Dear Carolyn:

A close friend of mine is marrying the wrong woman. None of his friends has ever understood why he began dating her in the first place. She's just not very interesting, and treats him badly. Worse, he's never seemed to be that in love with her. Our reaction to his engagement was a collective, "Huh?" Over the course of their relationship, he has gone from hanging out with friends a few times a week to barely even returning messages.

The consensus is that it would be fruitless and inappropriate to try to talk him out of getting married. But it's hard for me to sit and watch a friend resign himself to unhappiness. Can you suggest any last efforts to convince him he is about to ruin his life?

Desperate to Help

Mean, OK, but boring? How tragic.

Unsolicited "efforts to convince" precipitate more bad weddings than the stork. It is appropriate, however, to say: "You seem unhappy. If I'm wrong, I'll butt out."

The possibility this woman is abusive (his isolation is a classic sign) nudges "appropriate" toward "imperative" -- but, sadly, no closer to effective, since the laws of fruitlessness tend to prevail.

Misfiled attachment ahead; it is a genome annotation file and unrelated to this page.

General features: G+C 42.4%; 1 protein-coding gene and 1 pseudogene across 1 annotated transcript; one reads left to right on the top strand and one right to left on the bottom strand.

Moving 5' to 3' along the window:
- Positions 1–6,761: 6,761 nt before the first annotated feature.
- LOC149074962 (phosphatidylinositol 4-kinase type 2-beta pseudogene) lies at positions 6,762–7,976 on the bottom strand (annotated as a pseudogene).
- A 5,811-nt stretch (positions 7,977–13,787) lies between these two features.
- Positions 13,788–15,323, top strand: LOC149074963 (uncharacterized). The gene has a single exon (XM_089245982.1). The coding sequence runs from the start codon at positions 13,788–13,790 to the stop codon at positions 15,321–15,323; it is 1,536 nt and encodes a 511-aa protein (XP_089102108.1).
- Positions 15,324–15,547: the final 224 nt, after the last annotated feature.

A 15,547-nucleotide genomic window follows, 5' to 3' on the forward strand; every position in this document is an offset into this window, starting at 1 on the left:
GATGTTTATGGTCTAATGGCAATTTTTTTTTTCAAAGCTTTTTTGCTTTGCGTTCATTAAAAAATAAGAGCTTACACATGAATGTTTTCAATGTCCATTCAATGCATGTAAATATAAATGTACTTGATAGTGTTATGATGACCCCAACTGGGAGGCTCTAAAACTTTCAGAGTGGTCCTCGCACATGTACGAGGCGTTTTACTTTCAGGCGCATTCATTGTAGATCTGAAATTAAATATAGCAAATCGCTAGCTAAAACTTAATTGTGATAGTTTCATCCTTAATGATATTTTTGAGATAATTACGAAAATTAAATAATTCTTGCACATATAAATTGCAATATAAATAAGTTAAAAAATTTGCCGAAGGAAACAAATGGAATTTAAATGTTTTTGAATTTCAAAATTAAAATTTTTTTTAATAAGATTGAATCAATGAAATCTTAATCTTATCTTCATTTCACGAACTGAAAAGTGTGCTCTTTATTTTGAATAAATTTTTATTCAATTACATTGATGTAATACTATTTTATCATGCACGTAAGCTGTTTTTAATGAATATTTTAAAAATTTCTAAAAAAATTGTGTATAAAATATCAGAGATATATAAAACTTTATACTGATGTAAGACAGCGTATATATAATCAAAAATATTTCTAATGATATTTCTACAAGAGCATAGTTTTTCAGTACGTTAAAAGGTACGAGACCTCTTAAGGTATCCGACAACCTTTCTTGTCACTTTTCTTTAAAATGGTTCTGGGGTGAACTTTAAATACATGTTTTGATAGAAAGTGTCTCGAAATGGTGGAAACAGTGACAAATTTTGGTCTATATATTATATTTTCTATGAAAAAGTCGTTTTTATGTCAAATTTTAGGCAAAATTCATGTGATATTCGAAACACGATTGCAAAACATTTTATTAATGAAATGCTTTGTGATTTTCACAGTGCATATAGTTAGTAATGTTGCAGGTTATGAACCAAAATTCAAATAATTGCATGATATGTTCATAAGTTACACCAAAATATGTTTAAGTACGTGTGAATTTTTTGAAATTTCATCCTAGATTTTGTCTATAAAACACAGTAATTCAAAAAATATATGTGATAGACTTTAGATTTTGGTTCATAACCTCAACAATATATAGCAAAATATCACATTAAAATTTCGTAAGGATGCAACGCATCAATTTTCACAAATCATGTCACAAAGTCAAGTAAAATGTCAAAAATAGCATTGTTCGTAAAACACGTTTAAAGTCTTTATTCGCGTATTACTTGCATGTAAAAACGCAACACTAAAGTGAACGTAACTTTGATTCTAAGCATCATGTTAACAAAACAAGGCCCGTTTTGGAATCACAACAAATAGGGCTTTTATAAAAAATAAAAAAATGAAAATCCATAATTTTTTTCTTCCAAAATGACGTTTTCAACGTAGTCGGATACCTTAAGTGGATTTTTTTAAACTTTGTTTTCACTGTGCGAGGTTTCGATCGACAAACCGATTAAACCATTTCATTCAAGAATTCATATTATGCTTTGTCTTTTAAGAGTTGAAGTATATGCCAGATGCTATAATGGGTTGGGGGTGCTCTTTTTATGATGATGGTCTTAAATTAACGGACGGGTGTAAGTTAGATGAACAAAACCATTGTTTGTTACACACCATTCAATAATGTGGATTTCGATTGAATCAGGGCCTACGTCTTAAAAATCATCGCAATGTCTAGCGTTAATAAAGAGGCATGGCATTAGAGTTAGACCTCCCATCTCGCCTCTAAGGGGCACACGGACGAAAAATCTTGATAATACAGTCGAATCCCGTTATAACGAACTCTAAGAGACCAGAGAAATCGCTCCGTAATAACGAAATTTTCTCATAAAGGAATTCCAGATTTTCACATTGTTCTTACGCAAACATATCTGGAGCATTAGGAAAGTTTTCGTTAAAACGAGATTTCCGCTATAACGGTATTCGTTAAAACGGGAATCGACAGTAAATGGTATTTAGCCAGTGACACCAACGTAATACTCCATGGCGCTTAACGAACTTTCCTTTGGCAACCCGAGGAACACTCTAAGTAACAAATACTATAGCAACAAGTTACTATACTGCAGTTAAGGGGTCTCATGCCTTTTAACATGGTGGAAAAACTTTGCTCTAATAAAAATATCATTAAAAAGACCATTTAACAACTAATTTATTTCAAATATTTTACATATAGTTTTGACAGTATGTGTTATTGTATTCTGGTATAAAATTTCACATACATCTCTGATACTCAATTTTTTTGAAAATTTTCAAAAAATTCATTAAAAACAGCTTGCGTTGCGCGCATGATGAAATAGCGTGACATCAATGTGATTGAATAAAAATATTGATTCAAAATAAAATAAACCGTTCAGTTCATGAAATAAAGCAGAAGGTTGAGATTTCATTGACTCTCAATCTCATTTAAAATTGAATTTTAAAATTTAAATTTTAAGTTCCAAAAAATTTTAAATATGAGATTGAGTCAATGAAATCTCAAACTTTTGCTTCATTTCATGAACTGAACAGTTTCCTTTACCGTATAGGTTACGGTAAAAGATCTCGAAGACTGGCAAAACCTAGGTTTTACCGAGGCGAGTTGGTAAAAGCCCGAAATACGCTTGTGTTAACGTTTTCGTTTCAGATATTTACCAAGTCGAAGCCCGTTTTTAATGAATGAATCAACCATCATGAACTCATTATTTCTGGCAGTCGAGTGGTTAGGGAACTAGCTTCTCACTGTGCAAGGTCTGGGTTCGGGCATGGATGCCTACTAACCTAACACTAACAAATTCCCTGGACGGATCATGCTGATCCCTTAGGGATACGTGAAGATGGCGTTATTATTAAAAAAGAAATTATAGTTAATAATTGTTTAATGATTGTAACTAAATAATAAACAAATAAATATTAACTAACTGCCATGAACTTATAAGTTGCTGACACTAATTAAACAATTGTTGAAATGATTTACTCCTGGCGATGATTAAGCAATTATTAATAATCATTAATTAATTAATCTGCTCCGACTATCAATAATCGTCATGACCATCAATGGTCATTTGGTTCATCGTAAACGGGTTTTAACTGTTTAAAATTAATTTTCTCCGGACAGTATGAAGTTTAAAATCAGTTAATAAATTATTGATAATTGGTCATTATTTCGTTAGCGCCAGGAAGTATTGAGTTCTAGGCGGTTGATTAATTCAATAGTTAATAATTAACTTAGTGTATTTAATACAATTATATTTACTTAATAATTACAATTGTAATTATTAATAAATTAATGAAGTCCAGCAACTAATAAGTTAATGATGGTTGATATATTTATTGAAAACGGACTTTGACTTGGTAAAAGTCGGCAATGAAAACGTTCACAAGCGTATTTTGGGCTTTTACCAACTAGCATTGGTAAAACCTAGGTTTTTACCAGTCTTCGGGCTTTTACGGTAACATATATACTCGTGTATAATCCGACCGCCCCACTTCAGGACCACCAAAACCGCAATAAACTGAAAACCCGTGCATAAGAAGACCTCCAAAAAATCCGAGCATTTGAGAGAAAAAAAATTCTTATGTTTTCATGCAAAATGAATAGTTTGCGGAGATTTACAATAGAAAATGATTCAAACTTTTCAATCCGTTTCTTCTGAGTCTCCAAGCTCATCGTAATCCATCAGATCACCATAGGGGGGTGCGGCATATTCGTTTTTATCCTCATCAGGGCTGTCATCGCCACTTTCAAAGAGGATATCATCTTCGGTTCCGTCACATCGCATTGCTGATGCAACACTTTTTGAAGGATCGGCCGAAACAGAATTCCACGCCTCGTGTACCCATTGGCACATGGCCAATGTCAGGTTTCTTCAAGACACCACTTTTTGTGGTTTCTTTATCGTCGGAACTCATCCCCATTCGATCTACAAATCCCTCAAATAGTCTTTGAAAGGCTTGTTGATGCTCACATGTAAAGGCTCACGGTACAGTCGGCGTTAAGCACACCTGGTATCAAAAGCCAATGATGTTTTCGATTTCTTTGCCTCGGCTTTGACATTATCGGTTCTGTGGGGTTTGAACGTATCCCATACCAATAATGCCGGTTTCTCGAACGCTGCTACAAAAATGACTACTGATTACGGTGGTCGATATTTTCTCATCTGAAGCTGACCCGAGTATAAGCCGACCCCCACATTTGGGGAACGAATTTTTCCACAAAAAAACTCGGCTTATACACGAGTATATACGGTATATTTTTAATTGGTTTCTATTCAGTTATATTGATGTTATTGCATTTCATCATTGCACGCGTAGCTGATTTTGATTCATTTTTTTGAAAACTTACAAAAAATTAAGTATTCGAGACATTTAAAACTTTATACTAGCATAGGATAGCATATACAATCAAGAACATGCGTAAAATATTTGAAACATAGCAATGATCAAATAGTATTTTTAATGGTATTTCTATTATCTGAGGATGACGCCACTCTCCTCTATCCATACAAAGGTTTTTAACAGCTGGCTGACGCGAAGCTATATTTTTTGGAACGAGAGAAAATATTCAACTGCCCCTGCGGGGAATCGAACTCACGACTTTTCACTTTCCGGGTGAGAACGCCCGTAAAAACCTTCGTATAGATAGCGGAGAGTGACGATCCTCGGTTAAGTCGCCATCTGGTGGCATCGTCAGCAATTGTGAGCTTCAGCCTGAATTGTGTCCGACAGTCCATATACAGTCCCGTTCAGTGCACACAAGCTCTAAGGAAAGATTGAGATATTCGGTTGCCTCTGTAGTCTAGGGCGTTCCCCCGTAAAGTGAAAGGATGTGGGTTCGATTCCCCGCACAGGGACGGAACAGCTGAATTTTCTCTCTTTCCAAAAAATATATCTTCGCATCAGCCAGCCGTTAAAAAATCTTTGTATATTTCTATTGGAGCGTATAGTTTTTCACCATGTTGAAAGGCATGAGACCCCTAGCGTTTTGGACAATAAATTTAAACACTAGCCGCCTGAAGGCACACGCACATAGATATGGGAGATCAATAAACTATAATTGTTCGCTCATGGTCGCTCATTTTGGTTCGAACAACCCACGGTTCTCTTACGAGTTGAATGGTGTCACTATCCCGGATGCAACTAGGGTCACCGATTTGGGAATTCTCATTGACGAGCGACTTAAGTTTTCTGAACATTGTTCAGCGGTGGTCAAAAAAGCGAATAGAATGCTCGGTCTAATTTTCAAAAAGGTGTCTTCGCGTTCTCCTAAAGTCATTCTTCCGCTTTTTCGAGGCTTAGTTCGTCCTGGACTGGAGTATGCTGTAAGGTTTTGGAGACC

Dear Carolyn:

I dated a divorced woman for a few months, but realized I love her only as a friend, and we remained friends. She met another guy after a few months, and she's going to be married soon.

I didn't mind her complaining about her ex-husband, but her stories were like a puzzle missing pieces and always ended with his being 100 percent at fault. Recently I talked with her ex, and he filled in those missing pieces.

I've become good friends with the fiance as well, and he has no idea what she is really like. I had no intention of talking to the fiance, so I confronted her about being honest with him. She got angry (understandably), but didn't deny anything the ex told me. She insisted nothing that happened then matters to the new relationship and told me to butt out.

The fiance has shared his doubts with me, but he is chalking them up to "pre-wedding jitters." This marriage has "crash and burn" written all over it; the ex and I have a pool as to how long it will last. Is my friendship with her more important than with the fiance?


Your obligation to each is to know your facts and your place.

Your confrontation was meddlesome, though I suppose skillfully so. You chose the right person to confront; you seem mindful of your role as both mutual friend and marital bystander; and you covered her best interests, not just yours and the groom's.

Telling the groom to use those cold feet and run run run from this freak show wouldn't quite meet those same standards. But he is confiding in you, so it's actually more your place to advise him than it was to confront her, as long as you don't sell her out. Meaning, your mouth does not form the words, "crash," "burn," any synonyms thereof, "what she is really like," or "pool." (I'm in -- five years.) Just advise him, generically, that grooms with doubts should never ever oh ever dismiss them -- for your benefit, since the laws of fruitlessness tend to prevail.

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